Chronicle Wire is designed to get the benefits of a text protocol in terms of ease of development and faster debugging, but be able to switch to a more performant and smaller binary protocol without having to change your code.
In this post, I looked at the performance you might achieve using a YAML based text format for serialization, deserialization. One of the nice features is that you can use YAML for testing, debugging but switch to Binary YAML where it makes sense.
It is even possible to mix and match in a single stream. e.g. use YAML for the handshake and switch to Binary YAML or even some other format when you determine both ends are compatible.
What Does the Code Look Like?
First you need to have a buffer to write to. This can be a byte, a ByteBuffer, off heap memory, or even an address and length you have obtained from some other library.
// Bytes which wraps a ByteBuffer which is resized as needed. Bytes<ByteBuffer> bytes = Bytes.elasticByteBuffer();
Now you can choice which format you are using. As the wire formats are themselves unbuffered, you can use them with the same buffer, but in general using one wire format is easier.
Wire wire = new TextWire(bytes); // or Bytes<ByteBuffer> bytes2 = Bytes.elasticByteBuffer(); Wire wire2 = new BinaryWire(bytes2); // or Bytes<ByteBuffer> bytes3 = Bytes.elasticByteBuffer(); Wire wire3 = new RawWire(bytes3);
There is lots of options such as whether you want numeric fields like protobuf or SBE, or you want to use variable (smallest) or fixed length (fastest) data values.
To write out an object you can make it Marshallable and define a readmarshallable and writeMarshallable, but for now let just write some data.
wire.write(() -> "message").text("Hello World") .write(() -> "number").int64(1234567890L) .write(() -> "code").asEnum(TimeUnit.SECONDS) .write(() -> "price").float64(10.50); System.out.println(bytes);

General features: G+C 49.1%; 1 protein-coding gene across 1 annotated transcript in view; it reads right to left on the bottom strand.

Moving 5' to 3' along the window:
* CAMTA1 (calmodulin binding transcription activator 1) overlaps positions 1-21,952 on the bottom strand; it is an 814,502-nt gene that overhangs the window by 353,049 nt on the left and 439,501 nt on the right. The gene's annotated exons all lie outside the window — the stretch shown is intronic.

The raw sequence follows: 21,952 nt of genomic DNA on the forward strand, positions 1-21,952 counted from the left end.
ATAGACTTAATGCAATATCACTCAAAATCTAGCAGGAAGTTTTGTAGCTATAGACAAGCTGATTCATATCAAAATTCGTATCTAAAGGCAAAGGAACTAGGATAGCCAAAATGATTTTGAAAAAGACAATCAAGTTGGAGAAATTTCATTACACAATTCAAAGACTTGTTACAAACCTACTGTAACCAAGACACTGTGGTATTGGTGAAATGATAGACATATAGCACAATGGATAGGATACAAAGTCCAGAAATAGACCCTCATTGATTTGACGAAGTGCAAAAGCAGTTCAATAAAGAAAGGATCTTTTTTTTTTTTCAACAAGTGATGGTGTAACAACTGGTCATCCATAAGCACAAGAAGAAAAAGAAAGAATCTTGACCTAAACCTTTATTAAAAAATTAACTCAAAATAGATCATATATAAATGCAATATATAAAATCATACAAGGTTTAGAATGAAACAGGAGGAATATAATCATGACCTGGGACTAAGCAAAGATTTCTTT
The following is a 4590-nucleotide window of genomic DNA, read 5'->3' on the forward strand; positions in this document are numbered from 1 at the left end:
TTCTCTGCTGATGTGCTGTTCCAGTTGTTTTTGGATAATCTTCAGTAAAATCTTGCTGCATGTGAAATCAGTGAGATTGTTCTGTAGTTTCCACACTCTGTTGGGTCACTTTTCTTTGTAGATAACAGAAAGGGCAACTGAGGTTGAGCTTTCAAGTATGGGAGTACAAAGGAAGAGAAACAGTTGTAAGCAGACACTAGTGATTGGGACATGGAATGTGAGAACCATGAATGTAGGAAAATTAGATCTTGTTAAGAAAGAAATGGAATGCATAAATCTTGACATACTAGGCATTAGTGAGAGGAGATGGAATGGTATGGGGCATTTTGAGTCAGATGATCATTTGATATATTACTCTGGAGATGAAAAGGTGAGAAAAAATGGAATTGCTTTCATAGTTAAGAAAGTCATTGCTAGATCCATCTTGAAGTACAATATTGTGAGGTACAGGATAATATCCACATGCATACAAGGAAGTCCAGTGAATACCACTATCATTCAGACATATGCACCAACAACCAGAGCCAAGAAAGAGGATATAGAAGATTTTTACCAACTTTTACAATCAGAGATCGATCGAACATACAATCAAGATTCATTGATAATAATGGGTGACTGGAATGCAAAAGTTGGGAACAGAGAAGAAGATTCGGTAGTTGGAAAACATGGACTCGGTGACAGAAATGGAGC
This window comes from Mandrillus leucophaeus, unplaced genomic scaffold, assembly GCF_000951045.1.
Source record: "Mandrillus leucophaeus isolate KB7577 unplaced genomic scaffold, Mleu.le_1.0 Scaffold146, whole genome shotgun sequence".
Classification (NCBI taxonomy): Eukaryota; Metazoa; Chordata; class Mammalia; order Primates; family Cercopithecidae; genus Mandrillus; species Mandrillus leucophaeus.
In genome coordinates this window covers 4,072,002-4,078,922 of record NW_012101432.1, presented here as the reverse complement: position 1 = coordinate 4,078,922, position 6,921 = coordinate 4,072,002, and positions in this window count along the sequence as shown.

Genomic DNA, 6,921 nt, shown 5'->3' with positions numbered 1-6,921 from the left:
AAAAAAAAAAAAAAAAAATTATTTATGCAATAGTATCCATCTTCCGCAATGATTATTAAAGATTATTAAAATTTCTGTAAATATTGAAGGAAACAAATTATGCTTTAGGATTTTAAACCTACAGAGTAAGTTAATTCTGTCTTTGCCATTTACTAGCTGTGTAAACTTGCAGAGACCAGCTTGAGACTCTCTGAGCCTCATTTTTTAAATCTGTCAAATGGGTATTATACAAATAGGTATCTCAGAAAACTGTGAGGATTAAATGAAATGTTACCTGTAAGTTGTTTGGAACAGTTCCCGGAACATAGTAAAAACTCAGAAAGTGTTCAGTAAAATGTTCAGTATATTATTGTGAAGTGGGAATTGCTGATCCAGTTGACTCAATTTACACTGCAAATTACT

// to obtain the underlying ByteBuffer to write to a Channel ByteBuffer byteBuffer = bytes2.underlyingObject(); byteBuffer.position(0); byteBuffer.limit(bytes2.length());
With TextWire this prints:
message: Hello World number: 1234567890 code: SECONDS price: 10.5
However use BinaryWire instead and it writes (when printed in hex):
00000000 C7 6D 65 73 73 61 67 65 EB 48 65 6C 6C 6F 20 57 ·message ·Hello W 00000010 6F 72 6C 64 C6 6E 75 6D 62 65 72 A3 D2 02 96 49 orld·num ber····I 00000020 C4 63 6F 64 65 E7 53 45 43 4F 4E 44 53 C5 70 72 ·code·SE CONDS·pr 00000030 69 63 65 90 00 00 28 41 ice···(A
Using BinaryWire can be half the size and twice the speed, however we have the option of using RawWire which drops all the meta data and can be 8x faster than plan text.
While binary protocols can be faster, they can be much harder to work with. If you can use a text format you can develop and debug much faster, but if you have the option to switch dynamically you can choose performance when you need it.
Even though TextWire takes less than 5 micro-seconds 99.99% of the time to write are read a 6 field object, this might be fast enough for many applications.
What is useful, is having the option to go faster if you need to. RawWire was under 600 nano-seconds 99.99% of the time without the need for a code change.
If maximum speed is required, we have a BytesMarshallable interface with a stripped down API which less than 220 nano-seconds 99.99% of the time.